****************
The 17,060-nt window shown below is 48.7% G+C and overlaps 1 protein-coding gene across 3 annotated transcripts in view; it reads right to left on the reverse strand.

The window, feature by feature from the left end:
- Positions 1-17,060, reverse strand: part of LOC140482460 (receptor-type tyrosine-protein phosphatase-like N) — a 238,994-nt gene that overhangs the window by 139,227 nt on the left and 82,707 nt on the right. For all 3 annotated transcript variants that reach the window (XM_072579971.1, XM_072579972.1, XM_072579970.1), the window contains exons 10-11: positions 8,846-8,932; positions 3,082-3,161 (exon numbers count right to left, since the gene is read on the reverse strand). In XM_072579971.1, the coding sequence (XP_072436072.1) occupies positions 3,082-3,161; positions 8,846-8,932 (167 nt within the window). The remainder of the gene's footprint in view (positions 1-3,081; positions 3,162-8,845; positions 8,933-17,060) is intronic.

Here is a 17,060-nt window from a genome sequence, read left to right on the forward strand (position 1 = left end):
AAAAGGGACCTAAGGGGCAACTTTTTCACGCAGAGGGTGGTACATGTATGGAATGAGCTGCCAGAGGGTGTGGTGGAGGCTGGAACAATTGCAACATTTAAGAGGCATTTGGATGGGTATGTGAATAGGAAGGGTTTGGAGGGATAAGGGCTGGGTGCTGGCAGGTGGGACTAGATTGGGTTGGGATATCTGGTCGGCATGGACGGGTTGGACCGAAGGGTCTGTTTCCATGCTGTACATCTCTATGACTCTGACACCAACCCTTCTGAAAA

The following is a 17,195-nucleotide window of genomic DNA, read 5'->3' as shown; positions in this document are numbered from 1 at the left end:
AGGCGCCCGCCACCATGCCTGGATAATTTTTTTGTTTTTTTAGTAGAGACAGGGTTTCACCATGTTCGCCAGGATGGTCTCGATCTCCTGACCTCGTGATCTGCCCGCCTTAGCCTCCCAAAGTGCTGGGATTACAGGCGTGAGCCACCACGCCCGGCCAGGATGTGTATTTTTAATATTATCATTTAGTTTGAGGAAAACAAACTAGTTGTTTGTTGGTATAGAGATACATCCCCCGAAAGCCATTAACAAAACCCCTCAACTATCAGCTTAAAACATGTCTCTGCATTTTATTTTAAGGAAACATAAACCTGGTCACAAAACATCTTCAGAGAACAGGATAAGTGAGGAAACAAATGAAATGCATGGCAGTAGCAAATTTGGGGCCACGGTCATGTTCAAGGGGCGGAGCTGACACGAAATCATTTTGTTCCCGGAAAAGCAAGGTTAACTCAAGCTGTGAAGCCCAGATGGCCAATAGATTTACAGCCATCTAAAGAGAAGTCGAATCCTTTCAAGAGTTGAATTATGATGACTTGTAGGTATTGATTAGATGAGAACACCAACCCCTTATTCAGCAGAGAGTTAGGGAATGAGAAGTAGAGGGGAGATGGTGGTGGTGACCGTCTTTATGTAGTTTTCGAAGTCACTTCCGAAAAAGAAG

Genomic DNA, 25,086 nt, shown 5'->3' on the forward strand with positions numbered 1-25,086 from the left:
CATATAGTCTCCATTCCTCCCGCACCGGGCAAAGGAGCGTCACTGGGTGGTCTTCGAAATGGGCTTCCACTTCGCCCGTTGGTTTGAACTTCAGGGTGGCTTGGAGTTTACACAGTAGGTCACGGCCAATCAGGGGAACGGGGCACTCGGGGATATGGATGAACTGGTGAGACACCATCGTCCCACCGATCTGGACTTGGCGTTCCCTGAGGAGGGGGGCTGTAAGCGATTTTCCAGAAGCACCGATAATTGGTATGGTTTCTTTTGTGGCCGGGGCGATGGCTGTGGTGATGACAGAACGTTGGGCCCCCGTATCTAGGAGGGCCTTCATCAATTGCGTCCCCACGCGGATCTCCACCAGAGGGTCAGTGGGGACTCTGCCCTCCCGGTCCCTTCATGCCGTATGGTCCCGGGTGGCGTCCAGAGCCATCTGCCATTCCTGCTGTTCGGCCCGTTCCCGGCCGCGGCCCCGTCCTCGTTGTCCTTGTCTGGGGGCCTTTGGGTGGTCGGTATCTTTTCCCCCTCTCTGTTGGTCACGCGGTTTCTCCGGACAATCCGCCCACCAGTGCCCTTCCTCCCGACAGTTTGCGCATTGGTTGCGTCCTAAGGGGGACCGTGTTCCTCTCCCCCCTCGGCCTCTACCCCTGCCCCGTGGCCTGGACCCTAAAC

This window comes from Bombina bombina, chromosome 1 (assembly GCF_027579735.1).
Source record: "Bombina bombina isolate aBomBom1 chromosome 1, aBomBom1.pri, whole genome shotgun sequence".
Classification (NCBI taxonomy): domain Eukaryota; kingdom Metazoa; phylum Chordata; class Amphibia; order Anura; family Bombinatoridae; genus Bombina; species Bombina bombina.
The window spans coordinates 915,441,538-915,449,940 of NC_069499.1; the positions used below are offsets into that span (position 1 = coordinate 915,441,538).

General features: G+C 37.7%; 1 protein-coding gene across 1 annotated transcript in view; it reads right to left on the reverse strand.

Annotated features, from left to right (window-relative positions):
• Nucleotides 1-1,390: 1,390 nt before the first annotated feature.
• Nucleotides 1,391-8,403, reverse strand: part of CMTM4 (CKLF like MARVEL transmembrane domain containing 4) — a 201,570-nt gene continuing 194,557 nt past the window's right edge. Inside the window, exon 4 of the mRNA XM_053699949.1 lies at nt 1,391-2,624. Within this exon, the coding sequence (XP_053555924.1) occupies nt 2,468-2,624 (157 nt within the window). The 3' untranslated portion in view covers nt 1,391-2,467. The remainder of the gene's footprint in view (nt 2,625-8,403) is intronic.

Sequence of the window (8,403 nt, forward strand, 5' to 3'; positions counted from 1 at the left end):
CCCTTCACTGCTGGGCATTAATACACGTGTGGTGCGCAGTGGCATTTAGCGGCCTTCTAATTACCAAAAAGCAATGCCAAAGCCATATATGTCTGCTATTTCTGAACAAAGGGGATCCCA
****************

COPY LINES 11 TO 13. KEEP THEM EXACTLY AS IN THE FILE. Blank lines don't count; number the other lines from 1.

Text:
Source record: "Bombina bombina isolate aBomBom1 chromosome 1, aBomBom1.pri, whole genome shotgun sequence".
Classification (NCBI taxonomy): domain Eukaryota; kingdom Metazoa; phylum Chordata; class Amphibia; order Anura; family Bombinatoridae; genus Bombina; species Bombina bombina.
The window spans coordinates 915,441,538-915,449,940 of NC_069499.1; the positions used below are offsets into that span (position 1 = coordinate 915,441,538).